Under the unprecedented and fearless leadership of female powerhouse editor Carmel Snow, Harper’s Bazaar’s mix of fashion, art and literature was made possible by its historical moment, and yet it extended far beyond its moment, allowing for a new type of woman to emerge out of it and take up its pages—a more forward-thinking and powerful metropolitan woman. Harper’s Bazaar set a new precedent for women in media. Perhaps best stated by Trilling in his address on culture’s relationship to art, religion, politics and manners: “It is modified by them; it modifies them; it is generated by them; it generates them.” In this way, the Bazaar woman of the 1940s came out of social changes of her time and functioned to influence a nation, paving the way for more change to come after her. Trilling himself even noted in his speech America’s position at the cusp of “great social changes,” noting the necessity of “greater social liberality,” which certainly referred in part to the progress of the American woman in society.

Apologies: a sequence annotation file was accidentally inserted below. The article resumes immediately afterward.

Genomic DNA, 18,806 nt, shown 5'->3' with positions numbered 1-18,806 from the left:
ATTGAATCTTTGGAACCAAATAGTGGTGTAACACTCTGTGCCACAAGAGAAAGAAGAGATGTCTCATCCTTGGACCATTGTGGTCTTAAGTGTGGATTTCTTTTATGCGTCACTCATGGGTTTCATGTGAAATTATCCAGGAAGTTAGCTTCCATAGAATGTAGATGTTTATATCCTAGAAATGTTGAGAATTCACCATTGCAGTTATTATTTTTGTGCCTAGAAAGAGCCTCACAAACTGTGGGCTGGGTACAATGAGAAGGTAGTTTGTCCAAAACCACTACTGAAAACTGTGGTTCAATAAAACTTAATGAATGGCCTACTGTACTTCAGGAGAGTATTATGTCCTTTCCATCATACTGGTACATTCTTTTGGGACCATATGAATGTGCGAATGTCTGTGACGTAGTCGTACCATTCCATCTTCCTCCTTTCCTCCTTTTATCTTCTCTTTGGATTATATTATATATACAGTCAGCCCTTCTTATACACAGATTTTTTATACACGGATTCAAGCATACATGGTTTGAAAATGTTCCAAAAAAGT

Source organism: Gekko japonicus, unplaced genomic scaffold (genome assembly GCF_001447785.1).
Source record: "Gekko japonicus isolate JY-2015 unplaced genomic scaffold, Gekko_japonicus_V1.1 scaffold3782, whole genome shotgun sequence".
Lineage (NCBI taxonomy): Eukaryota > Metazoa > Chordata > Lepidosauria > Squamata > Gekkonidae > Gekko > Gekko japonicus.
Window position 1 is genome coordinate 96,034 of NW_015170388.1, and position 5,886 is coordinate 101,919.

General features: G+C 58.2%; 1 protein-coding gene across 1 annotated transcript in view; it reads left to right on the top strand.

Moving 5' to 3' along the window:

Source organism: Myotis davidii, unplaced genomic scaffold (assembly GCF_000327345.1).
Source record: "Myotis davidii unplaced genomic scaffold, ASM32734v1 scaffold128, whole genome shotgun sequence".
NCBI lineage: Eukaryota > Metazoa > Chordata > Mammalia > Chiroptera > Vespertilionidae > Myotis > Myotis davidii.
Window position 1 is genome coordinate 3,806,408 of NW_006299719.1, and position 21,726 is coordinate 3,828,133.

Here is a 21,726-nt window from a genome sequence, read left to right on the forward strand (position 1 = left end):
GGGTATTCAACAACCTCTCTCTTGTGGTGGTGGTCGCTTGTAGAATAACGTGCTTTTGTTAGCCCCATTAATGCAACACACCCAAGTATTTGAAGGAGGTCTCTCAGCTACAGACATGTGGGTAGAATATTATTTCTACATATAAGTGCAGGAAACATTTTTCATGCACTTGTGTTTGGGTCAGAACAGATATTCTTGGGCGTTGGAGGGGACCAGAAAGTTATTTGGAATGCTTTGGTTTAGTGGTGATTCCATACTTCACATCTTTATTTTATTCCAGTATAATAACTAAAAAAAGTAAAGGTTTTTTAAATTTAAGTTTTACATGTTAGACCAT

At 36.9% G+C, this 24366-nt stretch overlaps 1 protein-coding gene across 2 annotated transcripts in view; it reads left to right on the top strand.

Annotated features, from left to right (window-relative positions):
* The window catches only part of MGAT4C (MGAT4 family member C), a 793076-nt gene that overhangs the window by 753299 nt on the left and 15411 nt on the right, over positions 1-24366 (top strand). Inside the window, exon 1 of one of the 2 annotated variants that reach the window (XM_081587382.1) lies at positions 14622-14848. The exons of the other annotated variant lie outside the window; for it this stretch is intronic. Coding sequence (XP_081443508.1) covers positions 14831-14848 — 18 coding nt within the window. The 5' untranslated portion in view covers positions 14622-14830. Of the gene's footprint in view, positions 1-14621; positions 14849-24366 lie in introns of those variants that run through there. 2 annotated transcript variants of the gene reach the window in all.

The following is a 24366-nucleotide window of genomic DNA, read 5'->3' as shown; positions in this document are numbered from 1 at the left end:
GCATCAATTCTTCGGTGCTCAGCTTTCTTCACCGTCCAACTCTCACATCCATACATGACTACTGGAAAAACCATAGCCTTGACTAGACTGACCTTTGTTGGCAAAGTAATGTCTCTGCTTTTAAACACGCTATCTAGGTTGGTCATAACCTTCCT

Harper’s Bazaar stood out among its sister magazines for its departure from the domestic sphere; it helped liberate its female readers by providing for them a possibility and an example of something more than macaroni and hot dog recipe ideas (which magazines like Good Housekeeping and Ladies’ Home Journal were known for including). Harper’s Bazaar “acknowledged a culture that existed outside the traditionally domestic but affected it.”Bazaar differed from its women’s journal counterparts in that it offered a different idea of the relationship between women and work—extending beyond the home (and presented racier, non-kid-friendly recipes, like those requiring liquor and wine, unlike its tamer counterparts.) Carefully curated by Carmel Snow, for whom “elegance was good taste plus a dash of daring,” the art, fiction, advertisements and other content steered clear of the normative homemaker audience that its competitor magazines, like Women’s Home Companion, Good Housekeeping, and even Vogue, depended on. Bazaar sought a broader audience. Snow’s Bazaar promoted an independent and powerful female existence: one of leisure, glamour, affluence, and intelligence. Still, though, desire for female power was not without the accompaniment of public anxiety. This anxiety was also brought on bywomen’s wartime roles, which confirmed their ability to rise to new challenges but also caused much public anxiety over the departure from domestic convention. Although Harper’s Bazaar was progressive, it did not totally break free of the class and gender constraints of the time. What can be said for sure, though, is that Harper’s Bazaar served as a hallmark in the New York City literature and art worlds, providing a space for female artists to showcase their work and gain credibility.